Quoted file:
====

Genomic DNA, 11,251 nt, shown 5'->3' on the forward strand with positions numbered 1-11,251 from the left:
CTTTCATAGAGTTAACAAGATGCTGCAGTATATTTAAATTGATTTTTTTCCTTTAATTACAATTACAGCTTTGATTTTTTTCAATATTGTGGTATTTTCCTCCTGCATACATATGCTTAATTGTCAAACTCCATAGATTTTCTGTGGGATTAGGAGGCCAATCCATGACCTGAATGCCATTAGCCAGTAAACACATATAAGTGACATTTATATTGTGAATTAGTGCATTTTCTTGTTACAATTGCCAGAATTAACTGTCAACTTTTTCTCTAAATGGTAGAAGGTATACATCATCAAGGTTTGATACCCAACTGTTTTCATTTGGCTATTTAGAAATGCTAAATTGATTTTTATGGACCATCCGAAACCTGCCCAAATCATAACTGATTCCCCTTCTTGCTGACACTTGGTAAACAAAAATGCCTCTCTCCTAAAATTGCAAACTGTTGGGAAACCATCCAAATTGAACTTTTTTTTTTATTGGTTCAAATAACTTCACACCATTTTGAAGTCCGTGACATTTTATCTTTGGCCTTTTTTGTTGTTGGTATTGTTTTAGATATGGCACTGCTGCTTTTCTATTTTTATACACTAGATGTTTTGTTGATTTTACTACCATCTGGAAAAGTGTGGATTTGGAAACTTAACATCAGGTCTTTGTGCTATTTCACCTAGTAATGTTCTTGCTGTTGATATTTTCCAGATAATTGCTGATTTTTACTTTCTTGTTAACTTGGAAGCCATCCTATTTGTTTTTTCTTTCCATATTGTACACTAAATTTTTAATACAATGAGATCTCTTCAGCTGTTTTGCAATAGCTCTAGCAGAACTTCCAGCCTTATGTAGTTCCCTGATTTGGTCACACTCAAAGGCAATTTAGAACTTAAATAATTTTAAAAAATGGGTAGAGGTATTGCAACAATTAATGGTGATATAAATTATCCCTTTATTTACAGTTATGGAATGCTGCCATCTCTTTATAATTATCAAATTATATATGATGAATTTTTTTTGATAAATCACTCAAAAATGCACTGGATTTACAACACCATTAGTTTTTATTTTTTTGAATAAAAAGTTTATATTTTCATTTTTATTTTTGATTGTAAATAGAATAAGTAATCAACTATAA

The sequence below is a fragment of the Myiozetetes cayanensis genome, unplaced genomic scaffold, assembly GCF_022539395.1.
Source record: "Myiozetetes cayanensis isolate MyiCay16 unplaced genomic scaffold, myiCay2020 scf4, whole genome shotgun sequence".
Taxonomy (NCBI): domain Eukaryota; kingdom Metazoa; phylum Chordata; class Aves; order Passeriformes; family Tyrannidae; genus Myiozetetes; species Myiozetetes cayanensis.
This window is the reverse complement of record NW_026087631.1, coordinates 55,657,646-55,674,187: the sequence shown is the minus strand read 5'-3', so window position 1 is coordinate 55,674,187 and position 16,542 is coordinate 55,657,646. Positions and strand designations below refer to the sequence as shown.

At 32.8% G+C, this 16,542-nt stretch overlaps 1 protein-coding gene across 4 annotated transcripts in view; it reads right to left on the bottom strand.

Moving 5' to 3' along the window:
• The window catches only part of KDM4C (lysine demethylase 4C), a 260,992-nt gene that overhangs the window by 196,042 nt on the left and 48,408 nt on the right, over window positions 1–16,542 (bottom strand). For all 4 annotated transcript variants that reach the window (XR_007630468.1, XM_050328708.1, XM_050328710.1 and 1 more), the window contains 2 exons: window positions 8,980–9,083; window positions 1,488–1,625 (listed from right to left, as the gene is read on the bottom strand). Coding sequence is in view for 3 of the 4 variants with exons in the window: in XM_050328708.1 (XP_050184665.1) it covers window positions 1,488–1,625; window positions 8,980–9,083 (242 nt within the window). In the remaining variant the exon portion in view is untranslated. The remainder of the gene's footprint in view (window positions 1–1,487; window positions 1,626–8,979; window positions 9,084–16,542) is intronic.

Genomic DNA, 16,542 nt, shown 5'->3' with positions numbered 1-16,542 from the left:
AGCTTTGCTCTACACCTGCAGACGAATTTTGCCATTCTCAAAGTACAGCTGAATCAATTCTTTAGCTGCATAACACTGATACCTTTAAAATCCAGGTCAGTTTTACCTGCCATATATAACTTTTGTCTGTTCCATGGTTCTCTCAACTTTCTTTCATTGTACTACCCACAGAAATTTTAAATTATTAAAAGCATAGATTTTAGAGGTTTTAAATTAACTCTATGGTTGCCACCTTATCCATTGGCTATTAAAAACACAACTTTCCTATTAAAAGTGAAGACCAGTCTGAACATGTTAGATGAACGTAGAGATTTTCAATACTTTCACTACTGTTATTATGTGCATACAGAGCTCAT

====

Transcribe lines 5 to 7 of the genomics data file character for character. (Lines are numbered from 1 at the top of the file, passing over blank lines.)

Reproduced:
Taxonomy (NCBI): domain Eukaryota; kingdom Metazoa; phylum Chordata; class Aves; order Passeriformes; family Tyrannidae; genus Myiozetetes; species Myiozetetes cayanensis.
This window is the reverse complement of record NW_026087631.1, coordinates 55,657,646-55,674,187: the sequence shown is the minus strand read 5'-3', so window position 1 is coordinate 55,674,187 and position 16,542 is coordinate 55,657,646. Positions and strand designations below refer to the sequence as shown.

At 32.8% G+C, this 16,542-nt stretch overlaps 1 protein-coding gene across 4 annotated transcripts in view; it reads right to left on the bottom strand.